Saturday, December 18, 2004


So I'm afraid to complain anymore... It's really the only substantial element of my blogging, and where most of my quasi-comedic musings come from, anyway.

For instance, I find it odd that our technologically-governed society can press people into a claustrophobic metal missile w/ wings, send it aloft in the sky, rudely leave them huddled w/ the remnants of a ham and hot mustard sandwich on their lap, and then jostle their seat upright because of something called "initial descent."

Gratefully, I had the window seat, and could ruminate as to whether I was looking at mountain ranges, or bleeding earth, lakes or oil spills, and just generally peer into clouds and know visual clarity for a rare moment; in effect, I could ignore some of the inevitable unpleasantries of the plane ride.

I don't deny that even the foulest experiences are beautiful. I should remind myself of those poor individuals in "deprived" countries that may never know the experience of flying in a plane, but oh wait... I doubt it matters to them, given the prevailing lack of less luxurious accoutrements.

At times I'm just wondering why we don't find these things ludicrous. Doesn't the world seem more and more like THX 1138, or myriad other sci-fi flicks, wherein people---on a personal level---become less and less significant? Just think about the typical airport experience: one is essentially driven forward, down, left, around the elevators, down this corridor, onto this escalator, like ... well, a cow. I can't remember if I mentioned already the eerie nature of "people processors," but I think I just reiterated the ugly reasons why people will hate going to the DMV, the post office, etc. Somehow one's humanity is sublimated in so vast a machine. (Oooh, Metropolis reference!)

On a related tack... previous to now, I've flown on Southwest airlines, offering perhaps the most "ghetto" air travel experience (and yet, not surprisingly, the most HUMAN---the stewardesses/stewards have more fun w/ the pre-flight rigamarole) and had not yet witnessed the televised pre-flight message, wherein screens lower from above the seats and a cool, pretty, plastic version of a stewardess then flawlessly advises passengers about the floatation device and the emergency exits. She ceases being "human," in my feeling. It's comparable to the same disconnective powers of television and the internet, driving a wedge between flesh-and-blood human beings. It's also too "perfect," despite obvious bugs in the monitor. Give me a painted hussy, an old hag, a high-school drop-out with pink highlights, but not a perfectly-modeled icon.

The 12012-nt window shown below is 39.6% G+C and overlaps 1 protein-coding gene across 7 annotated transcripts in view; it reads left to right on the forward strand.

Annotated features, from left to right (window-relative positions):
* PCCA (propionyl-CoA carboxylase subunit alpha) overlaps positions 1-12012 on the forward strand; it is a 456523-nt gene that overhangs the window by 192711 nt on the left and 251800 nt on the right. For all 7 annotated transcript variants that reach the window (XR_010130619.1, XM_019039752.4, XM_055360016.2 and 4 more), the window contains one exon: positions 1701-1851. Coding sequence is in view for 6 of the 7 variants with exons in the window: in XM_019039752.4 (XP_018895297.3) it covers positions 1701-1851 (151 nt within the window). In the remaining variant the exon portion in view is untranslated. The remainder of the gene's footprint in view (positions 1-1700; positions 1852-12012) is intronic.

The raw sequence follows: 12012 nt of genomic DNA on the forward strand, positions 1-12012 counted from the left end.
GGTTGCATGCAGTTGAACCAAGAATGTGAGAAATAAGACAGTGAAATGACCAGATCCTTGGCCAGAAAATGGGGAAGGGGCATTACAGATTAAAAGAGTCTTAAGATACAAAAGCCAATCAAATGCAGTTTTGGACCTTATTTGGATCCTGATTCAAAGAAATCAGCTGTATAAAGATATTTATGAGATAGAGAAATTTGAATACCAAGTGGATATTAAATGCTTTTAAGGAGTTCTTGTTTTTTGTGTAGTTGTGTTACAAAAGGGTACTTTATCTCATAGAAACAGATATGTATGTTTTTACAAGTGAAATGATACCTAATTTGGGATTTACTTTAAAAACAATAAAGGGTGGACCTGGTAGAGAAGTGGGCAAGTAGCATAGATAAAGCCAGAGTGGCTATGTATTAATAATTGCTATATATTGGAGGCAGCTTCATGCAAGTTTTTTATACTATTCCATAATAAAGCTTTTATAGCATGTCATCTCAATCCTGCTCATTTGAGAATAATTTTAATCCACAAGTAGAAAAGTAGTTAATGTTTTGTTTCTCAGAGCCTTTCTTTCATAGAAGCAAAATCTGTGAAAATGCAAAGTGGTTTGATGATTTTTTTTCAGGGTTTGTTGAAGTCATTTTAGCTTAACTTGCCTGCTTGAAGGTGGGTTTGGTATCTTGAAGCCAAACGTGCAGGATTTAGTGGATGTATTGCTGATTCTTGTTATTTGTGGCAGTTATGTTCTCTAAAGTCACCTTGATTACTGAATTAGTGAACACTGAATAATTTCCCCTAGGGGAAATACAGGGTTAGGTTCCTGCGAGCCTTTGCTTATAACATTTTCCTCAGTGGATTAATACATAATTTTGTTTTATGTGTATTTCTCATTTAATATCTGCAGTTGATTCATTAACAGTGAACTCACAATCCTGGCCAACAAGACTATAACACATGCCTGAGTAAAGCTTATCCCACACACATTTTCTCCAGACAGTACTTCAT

Of course, I have no real intellectual authority on which to back up my theories, which is why, perhaps, my BLOG is the best and only location in which they can be registered. And here also, the most suitable receptor of my nonsense, the oblivion of cyberspace, will receive it in its glory.

I don't argue that ecumenically I'm not most likely a hypocrite, a fool, etc. for feeling this way, especially since my patent lethargy keeps me from acting on my theories, or at the very least researching and publishing them, but I can't help but make the observations anyway. My sincerest apologies for offending the academic and/or action-oriented ear at making them known here.

Until later, kiddies.


  1. Good storytelling... I have flown so many times now that I never notice or think about those parts of the airport/airplane experience.

  2. Well, I only fly once a year (and have done for well, most of my life) so I may not be so desensitized, but I also like taking apart even the most mundane, everyday experiences and scrutinizing ... ceaselessly.